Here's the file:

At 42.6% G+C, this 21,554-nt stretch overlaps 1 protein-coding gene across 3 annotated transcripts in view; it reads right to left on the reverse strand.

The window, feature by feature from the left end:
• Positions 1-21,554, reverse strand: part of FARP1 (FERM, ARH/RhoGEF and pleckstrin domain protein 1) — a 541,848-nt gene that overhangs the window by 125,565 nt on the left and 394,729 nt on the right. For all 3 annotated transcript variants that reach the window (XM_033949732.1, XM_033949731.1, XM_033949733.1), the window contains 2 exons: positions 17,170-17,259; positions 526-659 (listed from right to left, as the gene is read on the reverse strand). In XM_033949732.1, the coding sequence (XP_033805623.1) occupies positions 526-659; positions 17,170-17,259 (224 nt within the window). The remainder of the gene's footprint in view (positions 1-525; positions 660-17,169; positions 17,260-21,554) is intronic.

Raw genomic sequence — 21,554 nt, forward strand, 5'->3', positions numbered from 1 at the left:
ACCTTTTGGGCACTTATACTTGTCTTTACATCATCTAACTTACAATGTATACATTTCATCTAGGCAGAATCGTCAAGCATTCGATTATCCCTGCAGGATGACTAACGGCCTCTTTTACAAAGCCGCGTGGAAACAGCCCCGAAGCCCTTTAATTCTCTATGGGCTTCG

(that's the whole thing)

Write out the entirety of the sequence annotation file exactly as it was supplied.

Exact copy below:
At 42.6% G+C, this 21,554-nt stretch overlaps 1 protein-coding gene across 3 annotated transcripts in view; it reads right to left on the reverse strand.

The window, feature by feature from the left end:
• Positions 1-21,554, reverse strand: part of FARP1 (FERM, ARH/RhoGEF and pleckstrin domain protein 1) — a 541,848-nt gene that overhangs the window by 125,565 nt on the left and 394,729 nt on the right. For all 3 annotated transcript variants that reach the window (XM_033949732.1, XM_033949731.1, XM_033949733.1), the window contains 2 exons: positions 17,170-17,259; positions 526-659 (listed from right to left, as the gene is read on the reverse strand). In XM_033949732.1, the coding sequence (XP_033805623.1) occupies positions 526-659; positions 17,170-17,259 (224 nt within the window). The remainder of the gene's footprint in view (positions 1-525; positions 660-17,169; positions 17,260-21,554) is intronic.

Raw genomic sequence — 21,554 nt, forward strand, 5'->3', positions numbered from 1 at the left:
ACCTTTTGGGCACTTATACTTGTCTTTACATCATCTAACTTACAATGTATACATTTCATCTAGGCAGAATCGTCAAGCATTCGATTATCCCTGCAGGATGACTAACGGCCTCTTTTACAAAGCCGCGTGGAAACAGCCCCGAAGCCCTTTAATTCTCTATGGGCTTCG